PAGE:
Racial Gap in Home Ownership Is Significant at All Educational Levels

A new study that appears on ApartmentList.com finds that among households headed by prime working age adults, aged 25 years to 54 years 64.4 percent of White households are homeowners, compared to just 32.7 percent of Black households. Furthermore, the study found that for homeowners of this age group, the racial gap has increased since 1980. Since that year, the percentage of Whites ages 25 to 54 who owned their home declined by 5.9 percentage points. But the declines was 10.7 percentage points for African Americans in this age group.

The study found that the racial gap in home ownership rates was highest in the city of Minneapolis. There, 74.3 percent of Whites in the 25 to 54 age group owned their homes compared to just 19.6 percent of Blacks.

The report also includes data on the racial gap in home ownership by educational attainment. Whites who did not graduate from high school had a home ownership rate that was higher than the Black population who had attended but did not graduate from college.

The racial gap is smaller but is still significant for college graduates. Some 70 percent of Whites with a college degree own their home. But less than half of African American college graduates own their home. Even more striking is the fact that the racial gap in home ownership rates for college graduates has actually increased since 1980.

The authors of the study conclude that “the gaps in home ownership rates across races serve as a striking reminder of how far the United States still has to come in achieving housing equality, and it’s crucial that we strive to work toward more effective and inclusive tools for boosting home ownership for all Americans.”


Related Articles

Leave a Reply

Get the JBHE Weekly Bulletin

Receive our weekly email newsletter delivered to your inbox

Latest News

Yale Issues Formal Apology After Research Finds Historic Ties to Slavery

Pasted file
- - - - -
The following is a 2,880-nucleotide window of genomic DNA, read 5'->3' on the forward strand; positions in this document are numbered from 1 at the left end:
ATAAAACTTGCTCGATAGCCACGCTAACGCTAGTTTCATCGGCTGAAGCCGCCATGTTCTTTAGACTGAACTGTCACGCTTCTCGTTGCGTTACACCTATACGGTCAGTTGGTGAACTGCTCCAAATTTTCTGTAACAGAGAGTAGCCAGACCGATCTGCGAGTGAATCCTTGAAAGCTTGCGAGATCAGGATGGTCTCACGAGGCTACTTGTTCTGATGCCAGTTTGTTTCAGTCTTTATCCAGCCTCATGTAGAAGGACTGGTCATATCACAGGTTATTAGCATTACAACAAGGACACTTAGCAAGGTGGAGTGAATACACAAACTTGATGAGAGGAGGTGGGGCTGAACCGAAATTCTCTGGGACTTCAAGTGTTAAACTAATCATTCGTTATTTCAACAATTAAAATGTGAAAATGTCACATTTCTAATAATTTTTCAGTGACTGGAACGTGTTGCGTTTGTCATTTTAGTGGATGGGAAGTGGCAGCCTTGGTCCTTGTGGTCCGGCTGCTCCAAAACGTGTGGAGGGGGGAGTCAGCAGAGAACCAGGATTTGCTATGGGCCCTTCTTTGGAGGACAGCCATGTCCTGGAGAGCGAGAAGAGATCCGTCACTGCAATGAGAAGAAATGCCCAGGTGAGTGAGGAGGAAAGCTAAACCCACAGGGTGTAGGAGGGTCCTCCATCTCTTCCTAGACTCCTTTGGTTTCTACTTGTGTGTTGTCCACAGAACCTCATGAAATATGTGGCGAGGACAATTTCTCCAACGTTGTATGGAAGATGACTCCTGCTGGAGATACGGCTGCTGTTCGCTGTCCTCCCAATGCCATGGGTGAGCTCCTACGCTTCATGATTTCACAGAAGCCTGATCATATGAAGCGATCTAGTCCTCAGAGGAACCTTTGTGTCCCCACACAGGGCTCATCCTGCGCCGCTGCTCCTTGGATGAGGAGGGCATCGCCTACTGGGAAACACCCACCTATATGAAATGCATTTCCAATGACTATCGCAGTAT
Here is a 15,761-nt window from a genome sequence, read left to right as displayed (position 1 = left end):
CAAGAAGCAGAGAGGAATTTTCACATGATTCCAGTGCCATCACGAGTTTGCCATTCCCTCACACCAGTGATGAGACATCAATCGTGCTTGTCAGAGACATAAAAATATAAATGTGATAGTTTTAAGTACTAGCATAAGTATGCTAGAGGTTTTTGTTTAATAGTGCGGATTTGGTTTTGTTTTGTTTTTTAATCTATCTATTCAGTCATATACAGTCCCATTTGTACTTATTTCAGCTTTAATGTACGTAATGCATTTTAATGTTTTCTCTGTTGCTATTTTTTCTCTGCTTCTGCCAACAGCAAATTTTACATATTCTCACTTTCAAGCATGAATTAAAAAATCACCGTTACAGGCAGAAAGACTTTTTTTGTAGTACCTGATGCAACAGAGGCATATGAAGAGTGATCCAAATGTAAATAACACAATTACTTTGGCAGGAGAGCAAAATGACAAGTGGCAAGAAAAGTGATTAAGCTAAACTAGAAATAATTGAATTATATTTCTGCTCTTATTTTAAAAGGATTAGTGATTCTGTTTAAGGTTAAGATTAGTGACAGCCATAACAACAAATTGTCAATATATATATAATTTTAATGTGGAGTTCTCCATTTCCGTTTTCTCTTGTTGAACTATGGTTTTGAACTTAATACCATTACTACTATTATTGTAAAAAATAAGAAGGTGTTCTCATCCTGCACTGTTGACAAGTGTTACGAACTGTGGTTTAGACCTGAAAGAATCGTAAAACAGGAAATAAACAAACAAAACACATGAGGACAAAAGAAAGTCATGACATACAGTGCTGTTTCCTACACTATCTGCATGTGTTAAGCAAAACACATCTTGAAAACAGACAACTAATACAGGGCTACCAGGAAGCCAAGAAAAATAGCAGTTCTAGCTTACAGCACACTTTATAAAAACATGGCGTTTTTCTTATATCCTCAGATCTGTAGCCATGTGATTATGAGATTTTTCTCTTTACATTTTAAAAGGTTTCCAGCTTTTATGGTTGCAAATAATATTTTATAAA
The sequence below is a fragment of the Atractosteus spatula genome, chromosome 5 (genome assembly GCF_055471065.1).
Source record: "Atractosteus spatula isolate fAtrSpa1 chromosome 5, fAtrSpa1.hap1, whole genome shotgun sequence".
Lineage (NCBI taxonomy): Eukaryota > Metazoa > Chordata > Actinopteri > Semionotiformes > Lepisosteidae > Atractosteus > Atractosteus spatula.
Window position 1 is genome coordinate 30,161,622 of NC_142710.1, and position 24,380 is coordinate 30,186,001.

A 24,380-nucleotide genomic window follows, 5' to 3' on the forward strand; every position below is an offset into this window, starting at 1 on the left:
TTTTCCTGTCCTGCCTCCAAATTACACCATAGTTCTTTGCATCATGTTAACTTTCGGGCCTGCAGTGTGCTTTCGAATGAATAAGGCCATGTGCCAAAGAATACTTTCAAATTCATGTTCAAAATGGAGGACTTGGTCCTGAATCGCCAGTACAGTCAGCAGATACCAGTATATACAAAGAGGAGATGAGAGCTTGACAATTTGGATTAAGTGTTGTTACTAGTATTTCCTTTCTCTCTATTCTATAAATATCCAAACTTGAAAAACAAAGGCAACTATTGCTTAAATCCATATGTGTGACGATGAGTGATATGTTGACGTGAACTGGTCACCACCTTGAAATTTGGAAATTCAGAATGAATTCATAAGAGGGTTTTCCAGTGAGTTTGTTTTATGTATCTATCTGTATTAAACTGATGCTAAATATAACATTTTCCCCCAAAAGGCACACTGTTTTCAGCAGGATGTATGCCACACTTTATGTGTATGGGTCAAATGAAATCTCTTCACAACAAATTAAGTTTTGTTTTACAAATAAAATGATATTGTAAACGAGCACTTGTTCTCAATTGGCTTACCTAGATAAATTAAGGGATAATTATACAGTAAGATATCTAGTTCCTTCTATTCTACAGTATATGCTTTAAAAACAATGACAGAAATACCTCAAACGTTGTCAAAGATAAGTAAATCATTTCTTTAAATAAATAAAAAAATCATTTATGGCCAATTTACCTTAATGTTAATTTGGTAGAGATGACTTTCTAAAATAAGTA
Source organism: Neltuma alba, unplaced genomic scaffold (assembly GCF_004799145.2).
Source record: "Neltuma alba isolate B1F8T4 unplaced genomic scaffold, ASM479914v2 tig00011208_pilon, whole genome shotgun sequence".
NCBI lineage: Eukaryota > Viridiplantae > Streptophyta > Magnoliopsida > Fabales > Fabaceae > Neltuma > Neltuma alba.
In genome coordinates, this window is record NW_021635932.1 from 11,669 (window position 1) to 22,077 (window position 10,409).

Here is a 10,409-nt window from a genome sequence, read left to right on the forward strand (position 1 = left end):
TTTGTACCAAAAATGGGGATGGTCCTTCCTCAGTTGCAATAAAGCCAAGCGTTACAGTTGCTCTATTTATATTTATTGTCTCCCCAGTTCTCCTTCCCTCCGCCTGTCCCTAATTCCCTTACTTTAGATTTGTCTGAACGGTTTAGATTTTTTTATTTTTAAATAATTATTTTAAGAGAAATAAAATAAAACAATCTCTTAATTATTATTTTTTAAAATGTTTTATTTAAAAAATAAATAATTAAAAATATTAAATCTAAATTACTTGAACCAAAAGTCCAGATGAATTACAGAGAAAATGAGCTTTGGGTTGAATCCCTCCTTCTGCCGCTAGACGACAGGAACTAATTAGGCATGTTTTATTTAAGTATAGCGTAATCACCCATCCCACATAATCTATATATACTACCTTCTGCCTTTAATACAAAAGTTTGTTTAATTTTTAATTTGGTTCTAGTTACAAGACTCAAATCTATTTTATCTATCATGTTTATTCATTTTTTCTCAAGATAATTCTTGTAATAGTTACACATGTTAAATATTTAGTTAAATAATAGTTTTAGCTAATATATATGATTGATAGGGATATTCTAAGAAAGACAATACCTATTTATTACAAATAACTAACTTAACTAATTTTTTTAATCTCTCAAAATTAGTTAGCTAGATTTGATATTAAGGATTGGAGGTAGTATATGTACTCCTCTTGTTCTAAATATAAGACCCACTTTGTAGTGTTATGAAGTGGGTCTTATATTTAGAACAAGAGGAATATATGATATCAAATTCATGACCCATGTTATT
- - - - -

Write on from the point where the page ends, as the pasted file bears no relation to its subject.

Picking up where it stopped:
"Today, on behalf of Yale University, we recognize our university’s historical role in and associations with slavery, as well as the labor, the experiences, and the contributions of enslaved people to our university’s history, and we apologize for the ways that Yale’s leaders, over the course of our early history, participated in slavery," says Yale University President Peter Salovey, and Josh Bekenstein, senior trustee of the Yale Corporation.

Kean University Establishes New Center for Africana Studies

“This new center epitomizes the university’s commitment to equity and to serving our state, particularly our urban communities,” said Kean University president Lamont Repollet. 

Pew Research Center Provides Insight into Share of Black-Owned Businesses in the United States

Through analyzing data from the United States Census Bureau and the National Science Foundation, the Pew Research Center found that Black-owned businesses make up 3 percent of companies and earn 1 percent of gross revenue in the United States.

Martin Lemellle Appointed the Eleventh President of Grambling State University

Dr. Martin Lemelle has been serving as executive vice president and chief financial officer at the Maryland Institute College of Art.

Featured Jobs